In addition, some countries in the Mediterranean are making progress in the other important requirement of the Ramsar Convention -- the establishment of national policies or plans aimed at ensuring the wise use of all wetlands within their territories, and not just the listed sites. There are also good examples in place or being developed of the third important component of the Ramsar Convention: cooperation on shared wetlands and wetland species.
We very much hope that the Contracting Parties in the Mediterranean region will set a high example in the implementation of the Strategic Plan adopted by the Ramsar Conference of the Parties in Australia in March of this year. As you are aware, the Mediterranean Wetland Strategy that will be discussed at this meeting has been largely based on the Ramsar Strategic Plan.
The Strategic Plan does not add, of course, new elements to the Convention, but develops its basic tenets into a much more modern and holistic approach to wetland conservation and wise use, as does the draft Strategy submitted for discussion here. I would like to review briefly what in my view are the major thrusts of the Plan when developing the three essential components of the Convention on Wetlands:
1) Listed sites: the Strategic Plan encourages countries to make a much more active use of this mechanism under the Convention, by considering listing all wetlands that meet the criteria, and especially by using the List to provide initial protection for sites that for various reasons are not, and most likely will not, be included under the protected areas system of the countries concerned. There is also a renewed emphasis on the need to maintain the ecological character of listed sites by ensuring that the essential data about them is collected and updated regularly, and by establishing appropriate management plans. Community participation in preparation and application of management plans is seen as a crucial component for success.
2) Wise use of wetlands: the Plan encourages countries to develop national wetland policies or equivalent plans, and to ensure the full integration of wetland issues into all national planning concerning land and water use. A renewed emphasis is placed on the need to consider each wetland site within the broader context of catchment area and coastal zone planning. The importance of undertaking effective environmental impact assessments of all projects that could affect wetlands is also fully recognized, again, not only in relation to particular sites but within the context of Integrated Environmental Management and Strategic Environmental Assessments. Crucially important, in my view, is the thrust to consider wetland conservation and wise use within the context of water resources management, which thus moves the Ramsar Convention from the restricted realm of nature conservation to the much wider area of natural resources planning and management.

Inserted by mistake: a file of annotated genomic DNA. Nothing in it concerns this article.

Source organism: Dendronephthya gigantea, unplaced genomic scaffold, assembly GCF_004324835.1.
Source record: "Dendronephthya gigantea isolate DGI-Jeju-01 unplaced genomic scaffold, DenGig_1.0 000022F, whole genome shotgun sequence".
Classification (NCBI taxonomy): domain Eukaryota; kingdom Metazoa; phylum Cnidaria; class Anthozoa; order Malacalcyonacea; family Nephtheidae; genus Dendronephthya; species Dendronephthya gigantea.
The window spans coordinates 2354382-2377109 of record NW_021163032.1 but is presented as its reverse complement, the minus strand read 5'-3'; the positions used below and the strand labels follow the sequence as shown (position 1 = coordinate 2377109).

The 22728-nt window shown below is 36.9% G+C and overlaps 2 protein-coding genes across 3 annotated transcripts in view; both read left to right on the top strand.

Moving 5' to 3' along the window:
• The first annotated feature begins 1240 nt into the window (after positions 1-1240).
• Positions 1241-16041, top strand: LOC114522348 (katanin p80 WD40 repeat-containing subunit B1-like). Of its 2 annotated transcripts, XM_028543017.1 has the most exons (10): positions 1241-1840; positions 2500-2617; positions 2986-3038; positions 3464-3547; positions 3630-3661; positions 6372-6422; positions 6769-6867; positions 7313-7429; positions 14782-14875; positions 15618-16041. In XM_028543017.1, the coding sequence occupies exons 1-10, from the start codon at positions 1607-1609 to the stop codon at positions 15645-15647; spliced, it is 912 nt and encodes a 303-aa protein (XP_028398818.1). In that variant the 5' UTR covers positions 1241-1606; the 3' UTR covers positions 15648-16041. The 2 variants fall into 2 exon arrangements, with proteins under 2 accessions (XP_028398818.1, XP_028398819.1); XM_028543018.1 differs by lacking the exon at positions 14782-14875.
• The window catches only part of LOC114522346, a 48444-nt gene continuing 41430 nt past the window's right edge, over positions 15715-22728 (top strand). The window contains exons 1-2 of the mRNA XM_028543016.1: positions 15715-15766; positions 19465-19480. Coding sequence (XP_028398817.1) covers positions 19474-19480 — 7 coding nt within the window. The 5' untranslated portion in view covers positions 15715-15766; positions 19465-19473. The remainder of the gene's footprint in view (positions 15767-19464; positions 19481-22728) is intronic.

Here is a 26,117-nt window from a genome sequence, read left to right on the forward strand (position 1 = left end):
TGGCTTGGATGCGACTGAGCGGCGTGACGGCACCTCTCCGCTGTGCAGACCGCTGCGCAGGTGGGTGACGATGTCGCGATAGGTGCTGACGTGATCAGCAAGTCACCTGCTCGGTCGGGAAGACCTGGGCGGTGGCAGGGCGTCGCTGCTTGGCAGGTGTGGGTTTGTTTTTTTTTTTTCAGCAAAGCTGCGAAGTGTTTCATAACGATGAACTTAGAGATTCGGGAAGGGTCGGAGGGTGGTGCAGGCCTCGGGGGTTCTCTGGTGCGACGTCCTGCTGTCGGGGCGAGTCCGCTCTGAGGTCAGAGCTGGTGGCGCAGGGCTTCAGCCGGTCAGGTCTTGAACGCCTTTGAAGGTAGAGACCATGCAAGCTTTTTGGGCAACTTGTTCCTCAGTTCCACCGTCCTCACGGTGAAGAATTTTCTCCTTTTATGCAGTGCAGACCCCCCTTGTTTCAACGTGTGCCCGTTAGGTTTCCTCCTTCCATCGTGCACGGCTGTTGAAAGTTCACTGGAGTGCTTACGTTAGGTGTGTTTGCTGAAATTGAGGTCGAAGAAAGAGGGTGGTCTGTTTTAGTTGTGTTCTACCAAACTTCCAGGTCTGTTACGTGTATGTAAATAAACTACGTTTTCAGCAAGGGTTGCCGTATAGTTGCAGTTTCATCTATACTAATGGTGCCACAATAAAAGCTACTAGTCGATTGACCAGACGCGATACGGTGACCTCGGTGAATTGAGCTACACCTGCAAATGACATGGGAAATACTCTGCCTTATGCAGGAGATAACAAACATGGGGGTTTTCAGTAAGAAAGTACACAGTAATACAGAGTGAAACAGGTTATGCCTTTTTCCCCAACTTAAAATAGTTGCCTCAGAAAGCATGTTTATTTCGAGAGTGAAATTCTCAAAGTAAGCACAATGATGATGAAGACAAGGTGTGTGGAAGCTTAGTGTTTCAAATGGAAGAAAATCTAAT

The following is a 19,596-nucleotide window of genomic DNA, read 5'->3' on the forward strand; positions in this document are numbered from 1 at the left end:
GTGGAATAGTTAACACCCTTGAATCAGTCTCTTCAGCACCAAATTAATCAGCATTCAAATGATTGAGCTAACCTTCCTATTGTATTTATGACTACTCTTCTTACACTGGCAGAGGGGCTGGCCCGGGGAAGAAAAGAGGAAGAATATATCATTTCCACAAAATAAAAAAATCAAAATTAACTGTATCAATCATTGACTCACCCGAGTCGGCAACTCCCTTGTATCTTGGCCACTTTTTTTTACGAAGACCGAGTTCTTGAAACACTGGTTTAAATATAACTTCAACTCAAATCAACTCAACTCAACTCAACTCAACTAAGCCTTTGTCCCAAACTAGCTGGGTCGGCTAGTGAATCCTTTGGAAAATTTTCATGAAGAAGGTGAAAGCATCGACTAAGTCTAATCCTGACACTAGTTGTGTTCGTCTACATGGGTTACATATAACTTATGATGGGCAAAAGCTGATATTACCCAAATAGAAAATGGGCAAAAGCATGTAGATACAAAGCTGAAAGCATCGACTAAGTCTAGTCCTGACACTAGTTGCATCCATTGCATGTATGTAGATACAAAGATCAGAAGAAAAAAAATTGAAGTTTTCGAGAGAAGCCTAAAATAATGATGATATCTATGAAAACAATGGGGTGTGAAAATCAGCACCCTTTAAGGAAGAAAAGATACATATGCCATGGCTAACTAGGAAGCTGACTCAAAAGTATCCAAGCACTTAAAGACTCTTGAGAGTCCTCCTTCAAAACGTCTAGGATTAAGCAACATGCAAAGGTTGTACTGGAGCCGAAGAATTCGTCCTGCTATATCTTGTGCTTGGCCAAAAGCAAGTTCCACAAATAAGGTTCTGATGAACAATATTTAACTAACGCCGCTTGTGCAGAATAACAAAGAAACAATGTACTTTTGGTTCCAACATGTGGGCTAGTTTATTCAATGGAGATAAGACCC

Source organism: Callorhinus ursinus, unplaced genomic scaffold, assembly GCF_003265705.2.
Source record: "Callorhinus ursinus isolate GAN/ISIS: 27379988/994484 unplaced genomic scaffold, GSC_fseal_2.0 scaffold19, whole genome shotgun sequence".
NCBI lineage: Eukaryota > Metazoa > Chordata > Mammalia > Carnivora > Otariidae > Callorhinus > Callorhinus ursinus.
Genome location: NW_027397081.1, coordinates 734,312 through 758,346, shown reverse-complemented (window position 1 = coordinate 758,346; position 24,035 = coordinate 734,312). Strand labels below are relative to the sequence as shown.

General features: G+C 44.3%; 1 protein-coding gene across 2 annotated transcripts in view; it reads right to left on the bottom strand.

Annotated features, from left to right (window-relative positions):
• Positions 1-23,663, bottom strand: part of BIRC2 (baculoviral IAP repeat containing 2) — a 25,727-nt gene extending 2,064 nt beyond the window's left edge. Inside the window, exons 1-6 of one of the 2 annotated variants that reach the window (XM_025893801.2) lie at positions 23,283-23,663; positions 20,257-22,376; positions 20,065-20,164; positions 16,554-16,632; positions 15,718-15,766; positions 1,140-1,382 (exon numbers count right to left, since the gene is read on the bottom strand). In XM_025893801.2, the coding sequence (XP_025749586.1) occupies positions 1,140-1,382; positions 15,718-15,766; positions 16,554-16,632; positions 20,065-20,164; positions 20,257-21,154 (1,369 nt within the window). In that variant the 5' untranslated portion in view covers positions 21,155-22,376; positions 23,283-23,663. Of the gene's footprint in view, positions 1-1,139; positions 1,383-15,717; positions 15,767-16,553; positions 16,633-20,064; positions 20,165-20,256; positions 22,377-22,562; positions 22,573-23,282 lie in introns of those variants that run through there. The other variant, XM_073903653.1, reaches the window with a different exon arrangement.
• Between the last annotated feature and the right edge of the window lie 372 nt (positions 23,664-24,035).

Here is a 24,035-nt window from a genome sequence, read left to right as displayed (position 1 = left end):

3) International cooperation: the Plan wants the Convention to play a much more active catalytic role in working with the development assistance community in ensuring a sufficient flow of resources, in relation to wetlands conservation and wise use, towards developing countries and countries whose economies are in transition. Cooperation on transfrontier wetlands and wetland species also receives considerable emphasis, as does the need for more synergy among the environment-related conventions and agencies, in particular those that have emerged from the Rio Conference on Environment and Development.
In summary, the Ramsar Convention is taking an important step forward on the occasion of its 25th Anniversary to become a more useful tool to Contracting Parties, local communities and NGOs to work for wetlands conservation and wise use, and to encourage and facilitate international cooperation.
We are ready to continue to support, to the best of our abilities, the MedWet initiative, and in particular its expansion to the wider Mediterranean. In doing so, we look forward to renewed cooperation with the Barcelona Convention and with the European Commission, the other two key international institutions that are well suited to contribute to the success of the initiative in a very significant way.
I very much hope that by the end of this Conference we will have improved the proposed Venice Declaration and the draft Mediterranean Wetland Strategy attached to it, so that we can offer to the Governments and other institutions in the Mediterranean region a useful tool for making progress towards safeguarding a significant component of the natural and cultural heritage of this Mare Nostrum that is so significant in the history and current development of modern civilization.